Of the 15 genes analyzed that were associated with the efflux pumps, seven showed some levels of upregulation in penicillin-persistent cells compared with those of susceptible GAS cells (Fig. 5a). Among these, genes of an operon associated with efflux pumps of the RND family showed increases of ≥ 4-fold, which included MGAS10750_Spy1817 (gene product: ABC transporter ATP binding protein; (p = 0.0156)), MGAS10750_Spy1818 (gene product: ABC transporter permease protein; p = 0.0088), and MGAS10750_Spy1819 (gene product: periplasmic component of efflux system, p < 0.0001). An increase in transcripts of > 4-fold was also observed for a gene product annotated as belonging to a major facilitator superfamily, the multidrug resistance protein B (MGAS10750_Spy0495) (p = 0.04). Another gene upregulated was a homolog of the multiple sugar transport ATP-binding protein msmK (MGAS10750_Spy1776), which displayed a 2.2-fold increase in expression levels, however this value was not statistically significant (p = 0.1490). The loci MGAS10750_Spy0043 and MGAS10750_Spy1633 (norA homologue) showed about 2-fold increase (p < 0.0001 and p = 0.0031, respectively; Fig. 5a).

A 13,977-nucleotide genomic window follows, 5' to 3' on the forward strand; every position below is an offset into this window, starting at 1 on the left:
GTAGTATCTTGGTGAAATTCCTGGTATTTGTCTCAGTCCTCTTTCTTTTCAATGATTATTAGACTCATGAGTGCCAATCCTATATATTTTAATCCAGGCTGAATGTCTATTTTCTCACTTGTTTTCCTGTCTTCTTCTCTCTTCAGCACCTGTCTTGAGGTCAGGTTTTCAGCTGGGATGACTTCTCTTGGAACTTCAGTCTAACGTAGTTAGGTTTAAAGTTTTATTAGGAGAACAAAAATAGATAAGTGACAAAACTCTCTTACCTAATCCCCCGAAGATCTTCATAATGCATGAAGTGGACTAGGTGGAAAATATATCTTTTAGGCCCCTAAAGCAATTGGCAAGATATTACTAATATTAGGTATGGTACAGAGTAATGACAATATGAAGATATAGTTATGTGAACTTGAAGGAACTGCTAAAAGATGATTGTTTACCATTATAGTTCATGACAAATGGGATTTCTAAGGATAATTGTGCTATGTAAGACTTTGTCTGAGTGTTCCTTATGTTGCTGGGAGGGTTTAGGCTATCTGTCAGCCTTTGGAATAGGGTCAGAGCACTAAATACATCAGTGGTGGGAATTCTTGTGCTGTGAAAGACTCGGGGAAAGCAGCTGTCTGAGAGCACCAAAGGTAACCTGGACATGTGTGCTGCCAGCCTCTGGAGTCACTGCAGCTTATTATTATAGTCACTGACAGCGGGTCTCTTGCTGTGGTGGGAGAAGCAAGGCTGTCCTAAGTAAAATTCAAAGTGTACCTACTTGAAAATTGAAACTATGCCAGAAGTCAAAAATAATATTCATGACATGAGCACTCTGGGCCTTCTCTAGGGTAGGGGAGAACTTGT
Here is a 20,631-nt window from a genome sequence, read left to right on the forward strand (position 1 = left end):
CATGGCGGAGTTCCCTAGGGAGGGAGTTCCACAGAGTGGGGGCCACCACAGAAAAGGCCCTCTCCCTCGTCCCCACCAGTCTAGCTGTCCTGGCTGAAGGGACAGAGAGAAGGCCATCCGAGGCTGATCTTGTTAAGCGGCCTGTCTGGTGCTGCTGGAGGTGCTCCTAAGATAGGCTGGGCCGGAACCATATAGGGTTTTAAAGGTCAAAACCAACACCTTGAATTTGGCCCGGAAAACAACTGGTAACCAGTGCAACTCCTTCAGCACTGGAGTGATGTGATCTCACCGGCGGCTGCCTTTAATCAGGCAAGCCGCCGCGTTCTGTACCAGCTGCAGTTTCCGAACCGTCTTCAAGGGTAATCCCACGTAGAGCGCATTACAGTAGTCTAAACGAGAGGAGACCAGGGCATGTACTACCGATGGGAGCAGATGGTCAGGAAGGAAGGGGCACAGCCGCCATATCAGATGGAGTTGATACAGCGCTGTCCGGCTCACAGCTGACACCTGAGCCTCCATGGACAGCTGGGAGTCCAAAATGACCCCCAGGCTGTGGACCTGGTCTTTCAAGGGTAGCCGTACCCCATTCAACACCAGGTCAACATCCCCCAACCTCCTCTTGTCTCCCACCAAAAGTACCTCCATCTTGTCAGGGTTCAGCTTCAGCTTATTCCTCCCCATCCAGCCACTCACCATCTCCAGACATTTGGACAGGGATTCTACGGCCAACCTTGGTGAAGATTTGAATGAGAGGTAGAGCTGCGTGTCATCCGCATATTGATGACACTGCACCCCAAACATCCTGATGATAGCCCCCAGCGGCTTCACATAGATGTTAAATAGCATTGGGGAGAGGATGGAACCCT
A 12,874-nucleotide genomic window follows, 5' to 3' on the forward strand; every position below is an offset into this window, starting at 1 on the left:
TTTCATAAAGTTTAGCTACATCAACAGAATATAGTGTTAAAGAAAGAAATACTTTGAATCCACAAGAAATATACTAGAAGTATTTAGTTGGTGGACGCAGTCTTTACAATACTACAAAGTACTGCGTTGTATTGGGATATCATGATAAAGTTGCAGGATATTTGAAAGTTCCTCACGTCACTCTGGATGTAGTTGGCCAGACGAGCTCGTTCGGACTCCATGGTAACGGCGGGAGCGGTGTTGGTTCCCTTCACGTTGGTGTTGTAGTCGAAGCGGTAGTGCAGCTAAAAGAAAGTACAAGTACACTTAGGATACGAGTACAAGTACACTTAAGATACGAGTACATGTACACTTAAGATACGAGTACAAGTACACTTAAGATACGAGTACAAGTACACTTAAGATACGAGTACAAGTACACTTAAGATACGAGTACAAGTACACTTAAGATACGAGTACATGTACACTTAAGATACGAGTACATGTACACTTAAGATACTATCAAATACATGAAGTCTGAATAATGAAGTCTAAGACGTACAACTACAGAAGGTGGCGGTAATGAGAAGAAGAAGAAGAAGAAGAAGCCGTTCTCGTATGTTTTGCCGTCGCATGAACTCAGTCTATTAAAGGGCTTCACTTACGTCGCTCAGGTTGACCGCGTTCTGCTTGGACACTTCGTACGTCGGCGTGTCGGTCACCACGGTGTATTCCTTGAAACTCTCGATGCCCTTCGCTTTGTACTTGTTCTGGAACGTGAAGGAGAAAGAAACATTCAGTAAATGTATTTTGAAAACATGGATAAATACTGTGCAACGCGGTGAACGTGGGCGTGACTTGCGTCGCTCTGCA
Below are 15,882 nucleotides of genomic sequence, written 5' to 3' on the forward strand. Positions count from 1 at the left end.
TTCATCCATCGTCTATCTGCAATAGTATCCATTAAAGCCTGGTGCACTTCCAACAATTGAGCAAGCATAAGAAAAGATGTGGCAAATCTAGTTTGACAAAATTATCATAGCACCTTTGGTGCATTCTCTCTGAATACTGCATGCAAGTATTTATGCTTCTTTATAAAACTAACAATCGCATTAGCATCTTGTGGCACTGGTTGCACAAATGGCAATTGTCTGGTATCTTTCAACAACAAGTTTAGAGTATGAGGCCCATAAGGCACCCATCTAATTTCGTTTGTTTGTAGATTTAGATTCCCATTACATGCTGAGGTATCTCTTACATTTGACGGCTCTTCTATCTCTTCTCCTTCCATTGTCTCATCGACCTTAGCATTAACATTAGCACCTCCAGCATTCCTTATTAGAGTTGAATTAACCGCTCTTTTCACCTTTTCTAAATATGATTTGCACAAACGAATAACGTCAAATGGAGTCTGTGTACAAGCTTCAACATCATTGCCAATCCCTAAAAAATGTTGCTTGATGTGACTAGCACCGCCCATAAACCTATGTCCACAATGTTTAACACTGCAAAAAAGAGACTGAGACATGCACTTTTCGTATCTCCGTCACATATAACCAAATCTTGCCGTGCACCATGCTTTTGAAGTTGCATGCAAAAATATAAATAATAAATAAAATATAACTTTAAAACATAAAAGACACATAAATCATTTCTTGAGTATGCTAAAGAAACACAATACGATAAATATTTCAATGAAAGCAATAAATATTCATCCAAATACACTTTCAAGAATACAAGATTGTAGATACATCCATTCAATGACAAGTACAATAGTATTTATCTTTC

Because clindamycin was one of the antibiotics completely inhibited by CCCP, we also investigated the effect of antibiotic in the overexpression of MGAS10750_Spy1819, which is part of the ABC transport operon. Our data showed an increase of about 9-fold in the expression of this gene. It was observed that CCCP had simultaneously affected the transcript levels of this ABC operon and two genes homologs to ihk (MGAS10750_Spy1815) and irr (MGAS10750_ Spy1816) encoding the two-component regulatory system (TCS) Ihk/Irr, which are adjacent to and upstream this operon. Our data showed that both the operon and two-component regulator were downregulated in the presence of CCCP (ABC operon: p = 0.03, p = 0.021, p = 0.0009 and ihk/irr: p = 0.0057, p = 0.0389, respectively; Fig. 5b). Similar to the downstream genes belonging to the ABC operon, ihk/irr homologs also displayed increased levels of transcripts (4-fold) for persistent cells grown in the absence of CCCP (p = 0.0006 and p = 0.01), compared with the susceptible GAS cells grown at LCD (Fig. 5b). These data suggest that the Ihk/Irr system could be acting as a regulator of this operon. Indeed, consistent with an increase in pump activity, genes (MGAS10750_Spy1765 and MGAS10750_Spy1120) annotated as belonging to the MarR and GntR families (pump negative transcriptional regulators) were significantly downregulated in the persistent cells (p = 0.0032 and p = 0.0137; Fig. 5c).